Small businesses operating out of Hambledon’s former coal yard have grouped together to showcase what they have to offer on a new website which also promotes wider village attractions.

Under the banner of Coal Yard Creatives, the website was set up by Ian and Alpa Cox, after relocating their micro gin distillery to one of the new units.

Currently the yard hosts a range of small enterprises including tile maker, a joinery, party shop, bespoke bakery, catering service, florist and upholsterer, and a martial arts studio, with potentially more to come.

The new website also provides links to a range of activities, houses and gardens open to the public, nearby walks, the village shop and pub. It also links to Hambledon Village website.

Ian and Alpa hope that Coal Yard Creatives will be a shop window to visitors on all that Hambledon has to offer, who may wish to stay on to enjoy a day out in the Surrey Hills.

It can be found at

It is the latest chapter in the history of the yard which once supplied the village with its coal and other heating supplies, before closing in the 1990s.

The village website takes a look back at how things used to be. Please read on.

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Hambledon Village Shop – Update Sunday 19 July 2020

The Shop operating hours are about to become a bit simpler.

From Monday 20 July the Shop will be open 08:30 to 14:00 7 days a week, deli service will be available 08:30-13:30.

The Post Office will continue to be open on Mondays, Wednesdays and Fridays from 09:30 to 12:30.

Deliveries will be now be available Monday through Friday with orders placed by 10am delivered the same day. We love having your business and we encourage you to place orders – don’t think you’re creating unwanted work for us!

These changes provide a bit more consistency and also should allow us to create a safer environment in the shop which allows us to get additional volunteers and professional staff back working in the shop. 

In August the Shop will be participating in the Government’s Eat Out to Help Out scheme. Under this scheme we will offer a 50% discount, up to a maximum of £10 per person, to all customers who eat and/or drink at our picnic tables throughout August on a Monday, Tuesday or Wednesday. And that’s why we have bunting….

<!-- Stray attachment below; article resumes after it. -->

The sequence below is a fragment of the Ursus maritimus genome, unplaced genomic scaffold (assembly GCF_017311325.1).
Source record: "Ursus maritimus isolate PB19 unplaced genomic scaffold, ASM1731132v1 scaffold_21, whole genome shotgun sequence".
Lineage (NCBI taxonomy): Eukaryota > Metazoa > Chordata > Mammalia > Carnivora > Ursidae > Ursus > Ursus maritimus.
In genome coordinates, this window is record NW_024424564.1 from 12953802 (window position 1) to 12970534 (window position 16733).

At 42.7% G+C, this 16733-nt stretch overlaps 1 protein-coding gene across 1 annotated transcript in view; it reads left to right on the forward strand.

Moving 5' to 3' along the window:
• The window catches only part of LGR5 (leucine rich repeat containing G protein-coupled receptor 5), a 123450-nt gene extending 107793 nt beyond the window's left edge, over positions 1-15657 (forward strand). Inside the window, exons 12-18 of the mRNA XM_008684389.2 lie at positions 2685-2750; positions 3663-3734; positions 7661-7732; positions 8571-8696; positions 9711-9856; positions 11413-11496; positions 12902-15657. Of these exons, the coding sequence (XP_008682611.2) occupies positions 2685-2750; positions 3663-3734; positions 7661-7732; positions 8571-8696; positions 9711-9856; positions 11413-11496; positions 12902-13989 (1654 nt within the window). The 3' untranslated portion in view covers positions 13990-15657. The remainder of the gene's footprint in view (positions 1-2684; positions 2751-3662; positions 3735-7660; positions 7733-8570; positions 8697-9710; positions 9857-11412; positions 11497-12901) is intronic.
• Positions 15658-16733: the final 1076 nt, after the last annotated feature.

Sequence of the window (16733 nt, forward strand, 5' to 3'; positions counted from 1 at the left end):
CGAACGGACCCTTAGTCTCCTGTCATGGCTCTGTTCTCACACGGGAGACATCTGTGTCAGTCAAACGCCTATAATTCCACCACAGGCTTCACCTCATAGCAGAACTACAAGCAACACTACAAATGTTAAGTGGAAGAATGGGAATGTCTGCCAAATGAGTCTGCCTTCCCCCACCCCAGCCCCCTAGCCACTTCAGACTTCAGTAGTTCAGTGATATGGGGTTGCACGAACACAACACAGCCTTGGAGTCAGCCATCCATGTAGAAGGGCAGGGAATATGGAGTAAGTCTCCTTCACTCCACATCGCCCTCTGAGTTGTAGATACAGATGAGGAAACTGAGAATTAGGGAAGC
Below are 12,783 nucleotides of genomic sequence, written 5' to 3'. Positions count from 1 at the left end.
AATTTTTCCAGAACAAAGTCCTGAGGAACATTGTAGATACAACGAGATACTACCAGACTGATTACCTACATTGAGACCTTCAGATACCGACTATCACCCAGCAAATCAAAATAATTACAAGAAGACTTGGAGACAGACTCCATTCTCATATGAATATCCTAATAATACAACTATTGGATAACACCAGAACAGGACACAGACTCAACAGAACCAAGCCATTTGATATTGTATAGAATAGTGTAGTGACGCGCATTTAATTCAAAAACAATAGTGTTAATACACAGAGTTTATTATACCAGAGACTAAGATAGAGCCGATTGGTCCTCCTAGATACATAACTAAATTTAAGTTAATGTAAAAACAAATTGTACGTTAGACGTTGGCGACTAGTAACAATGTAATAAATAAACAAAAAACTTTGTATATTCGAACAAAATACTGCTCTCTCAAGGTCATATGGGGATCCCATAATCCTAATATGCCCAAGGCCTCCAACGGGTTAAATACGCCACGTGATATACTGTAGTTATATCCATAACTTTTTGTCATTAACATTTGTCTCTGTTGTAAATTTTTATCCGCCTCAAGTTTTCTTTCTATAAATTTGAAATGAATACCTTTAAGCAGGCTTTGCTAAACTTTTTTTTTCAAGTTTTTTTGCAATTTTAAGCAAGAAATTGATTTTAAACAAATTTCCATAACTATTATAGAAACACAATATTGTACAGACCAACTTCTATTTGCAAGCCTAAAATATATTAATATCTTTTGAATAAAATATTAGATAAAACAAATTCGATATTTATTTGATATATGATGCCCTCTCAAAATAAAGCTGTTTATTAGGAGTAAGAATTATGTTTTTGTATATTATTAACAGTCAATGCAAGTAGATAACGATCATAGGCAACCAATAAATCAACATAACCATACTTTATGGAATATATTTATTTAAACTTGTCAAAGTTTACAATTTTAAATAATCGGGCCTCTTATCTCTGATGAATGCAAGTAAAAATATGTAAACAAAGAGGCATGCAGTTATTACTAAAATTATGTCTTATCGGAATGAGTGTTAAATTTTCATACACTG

Contrary to popular rumour, the bunting has not been put up to celebrate a birthday this Thursday, it’s really there to allow us to clearly explain to customers how to eat on our premises, given that in August we do not plan to have seating in the shop or on the terrace. Anyone ordering food or drink for consumption on the shop benches inside the bunting will qualify for the Eat Out to Help Out discount.


At the outset of lock-down, many village organisations were required to close. Others, and especially the community-run village shop and post office, had to find a new and safe way of working in order to provide customers, many of them elderly, at risk and self-isolating, with vital deliveries. One consequence of this was “The Paper Girls”. In this week’s Sunday Reflection, Jo Kirkland, one of that cheerful team, looks back over an eventful time.

On an early lock-down day back in March a text went out to our COVID-19 village group asking for volunteers to deliver the newspapers a couple of times a week. Four of us responded: Alpa, Portia, Lena and I. From that moment on we became “The Paper Girls”, a soon-to-be hit “girl” band with Jon Petersen as our hard-talking, star-making manager, delivering papers until fame beckoned!

It seemed like a way to do our bit for the village and a bit of fun, to have some banter in the group, and get out and about. Little did I know that it would come to define my week; to remind me what day it was as they all began to merge into one; to give me a chance to chat with at least four other people and also the households on my paper round; to track my progress on my bike up the hills of Hambledon and to feel I had a purpose other than home schooling and watching Netflix. 

I already knew Lena and Jon but I had never met Portia or Alpa. In our treasured chats (some a bit longer than others – sorry if your paper was late some days!) while we waited for our papers, we discussed kids, families, nutrition, injuries, death, business, politics, hangovers, emotions. Jon fixed our bikes, we occasionally practised yoga, we found common ground and we made friends.